When offered a cup of tea, Sherlock replies that he'd need something stronger - 7% stronger. The original Sherlock Holmes used a 7% solution of cocaine when he didn't have a case and "wanted to stimulate his mind."
Sherlock knows that Lestrade just returned from holiday because of his tan. In real life, Rupert Graves was tan because he had just returned from Guadeloupe while filming Death in Paradise (2011). His tan was written into the script.
The quote "Once you've ruled out the impossible, whatever remains, however improbable, must be true" (from Sir Arthur Conan Doyle's 'The Sign of the Four') is used by Sherlock. A minute later Watson jokingly calls him "Spock." In Star Trek VI: The Undiscovered Country (1991), Spock uses the same line, stating that an ancestor of his used the same quote.
Watson's reference to Holmes as "Spock" is interesting as a number of plot lines in the various incarnations of Star Trek have circled around Sherlock Holmes, including both Spock and Data uttering Holmes' most famous quote: "when you have eliminated the impossible, whatever remains, however improbable, must be the truth." This highlights the similarities between these Spock and Holmes, and how ingrained each is in popular culture.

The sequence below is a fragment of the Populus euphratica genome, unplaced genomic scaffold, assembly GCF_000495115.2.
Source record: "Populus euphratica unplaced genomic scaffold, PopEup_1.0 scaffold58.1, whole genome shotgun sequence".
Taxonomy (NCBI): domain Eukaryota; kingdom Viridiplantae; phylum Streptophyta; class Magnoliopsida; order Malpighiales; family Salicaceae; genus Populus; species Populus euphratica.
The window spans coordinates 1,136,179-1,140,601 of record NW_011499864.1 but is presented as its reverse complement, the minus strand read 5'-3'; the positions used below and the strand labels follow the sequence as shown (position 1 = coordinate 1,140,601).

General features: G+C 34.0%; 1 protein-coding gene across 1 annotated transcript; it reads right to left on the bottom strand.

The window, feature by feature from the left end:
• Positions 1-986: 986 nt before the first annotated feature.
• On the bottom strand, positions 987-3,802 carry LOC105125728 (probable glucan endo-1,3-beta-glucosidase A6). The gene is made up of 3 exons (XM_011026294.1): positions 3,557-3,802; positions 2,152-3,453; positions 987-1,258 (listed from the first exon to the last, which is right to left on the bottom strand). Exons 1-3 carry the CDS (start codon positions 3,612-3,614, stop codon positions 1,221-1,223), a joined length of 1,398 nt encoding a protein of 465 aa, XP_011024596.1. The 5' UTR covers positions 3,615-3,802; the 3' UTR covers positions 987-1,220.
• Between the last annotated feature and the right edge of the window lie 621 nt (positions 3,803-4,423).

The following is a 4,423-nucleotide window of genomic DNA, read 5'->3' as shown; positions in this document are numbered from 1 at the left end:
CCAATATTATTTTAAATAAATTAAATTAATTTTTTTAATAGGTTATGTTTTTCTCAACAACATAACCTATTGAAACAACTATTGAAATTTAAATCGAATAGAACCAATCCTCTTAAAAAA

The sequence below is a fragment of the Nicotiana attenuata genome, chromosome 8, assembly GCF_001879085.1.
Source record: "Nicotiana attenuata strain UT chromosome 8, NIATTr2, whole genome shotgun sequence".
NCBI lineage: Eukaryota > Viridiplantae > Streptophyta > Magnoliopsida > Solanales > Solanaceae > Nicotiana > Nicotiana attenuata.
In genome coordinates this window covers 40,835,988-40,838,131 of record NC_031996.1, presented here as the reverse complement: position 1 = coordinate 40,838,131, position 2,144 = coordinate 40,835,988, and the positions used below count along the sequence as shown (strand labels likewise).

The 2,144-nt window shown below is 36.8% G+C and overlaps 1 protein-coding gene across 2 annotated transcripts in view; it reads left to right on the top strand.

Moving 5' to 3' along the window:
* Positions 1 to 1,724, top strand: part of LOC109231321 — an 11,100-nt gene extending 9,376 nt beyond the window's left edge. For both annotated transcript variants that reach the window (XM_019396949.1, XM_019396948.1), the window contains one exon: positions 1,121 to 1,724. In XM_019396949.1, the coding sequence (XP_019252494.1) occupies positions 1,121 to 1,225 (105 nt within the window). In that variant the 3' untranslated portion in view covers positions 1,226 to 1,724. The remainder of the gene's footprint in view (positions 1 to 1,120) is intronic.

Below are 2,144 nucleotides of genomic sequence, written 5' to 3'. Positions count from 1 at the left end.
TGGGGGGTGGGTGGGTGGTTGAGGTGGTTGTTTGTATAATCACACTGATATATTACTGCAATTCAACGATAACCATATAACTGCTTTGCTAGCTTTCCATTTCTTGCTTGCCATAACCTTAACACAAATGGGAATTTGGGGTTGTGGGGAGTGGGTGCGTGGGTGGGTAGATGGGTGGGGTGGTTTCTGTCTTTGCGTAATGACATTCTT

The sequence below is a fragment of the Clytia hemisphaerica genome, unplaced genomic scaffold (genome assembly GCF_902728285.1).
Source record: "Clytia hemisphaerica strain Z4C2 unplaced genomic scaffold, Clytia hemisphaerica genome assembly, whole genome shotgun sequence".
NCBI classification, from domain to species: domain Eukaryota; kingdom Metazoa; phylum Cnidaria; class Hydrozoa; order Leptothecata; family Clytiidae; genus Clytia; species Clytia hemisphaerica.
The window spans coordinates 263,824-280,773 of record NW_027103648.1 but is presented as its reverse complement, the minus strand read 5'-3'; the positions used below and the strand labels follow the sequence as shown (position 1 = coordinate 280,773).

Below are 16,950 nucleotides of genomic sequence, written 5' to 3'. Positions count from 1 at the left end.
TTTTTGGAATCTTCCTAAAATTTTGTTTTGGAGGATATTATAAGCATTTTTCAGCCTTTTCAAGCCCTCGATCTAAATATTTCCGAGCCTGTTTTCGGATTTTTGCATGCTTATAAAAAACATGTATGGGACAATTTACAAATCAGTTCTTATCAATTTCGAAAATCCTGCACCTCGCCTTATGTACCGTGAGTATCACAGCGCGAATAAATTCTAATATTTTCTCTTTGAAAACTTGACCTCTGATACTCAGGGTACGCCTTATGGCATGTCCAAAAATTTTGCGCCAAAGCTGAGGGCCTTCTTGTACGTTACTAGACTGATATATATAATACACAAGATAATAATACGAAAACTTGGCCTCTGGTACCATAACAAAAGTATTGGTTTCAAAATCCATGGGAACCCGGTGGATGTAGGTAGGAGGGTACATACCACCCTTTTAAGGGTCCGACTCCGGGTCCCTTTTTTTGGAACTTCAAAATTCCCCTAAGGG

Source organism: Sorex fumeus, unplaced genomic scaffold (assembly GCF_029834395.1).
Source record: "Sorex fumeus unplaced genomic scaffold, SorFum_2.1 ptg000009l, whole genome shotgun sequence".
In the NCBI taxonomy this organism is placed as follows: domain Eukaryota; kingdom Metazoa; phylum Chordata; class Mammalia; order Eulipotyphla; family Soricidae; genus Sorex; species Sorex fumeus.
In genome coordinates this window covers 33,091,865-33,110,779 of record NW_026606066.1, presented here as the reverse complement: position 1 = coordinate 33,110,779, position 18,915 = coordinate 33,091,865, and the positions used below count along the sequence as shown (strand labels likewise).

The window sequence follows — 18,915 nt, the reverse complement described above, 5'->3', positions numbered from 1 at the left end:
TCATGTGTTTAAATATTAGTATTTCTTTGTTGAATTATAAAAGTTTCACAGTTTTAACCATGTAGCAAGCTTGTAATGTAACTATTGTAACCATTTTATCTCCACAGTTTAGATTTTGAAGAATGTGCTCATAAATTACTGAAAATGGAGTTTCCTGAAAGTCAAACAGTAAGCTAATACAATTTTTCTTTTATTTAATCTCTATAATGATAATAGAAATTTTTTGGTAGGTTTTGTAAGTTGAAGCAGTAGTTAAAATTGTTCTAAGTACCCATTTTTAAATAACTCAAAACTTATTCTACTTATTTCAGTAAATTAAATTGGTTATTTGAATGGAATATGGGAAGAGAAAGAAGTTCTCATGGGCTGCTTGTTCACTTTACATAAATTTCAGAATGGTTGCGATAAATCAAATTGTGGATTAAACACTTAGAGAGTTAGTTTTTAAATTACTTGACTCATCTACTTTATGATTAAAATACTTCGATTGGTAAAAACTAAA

Sherlock explains the bet he had with Watson about the presence of a hound to get information from the "monster" tour guide. In "The Adventure of the Blue Carbuncle", Sherlock holds a bet with a salesman to get the true source of a sold goose.
In the scene where Sherlock is looking through the information on H.O.U.N.D.S when the screen says "frontal lobe damage" Jim Moriarty's screaming face briefly shows up among the other faces that flash by.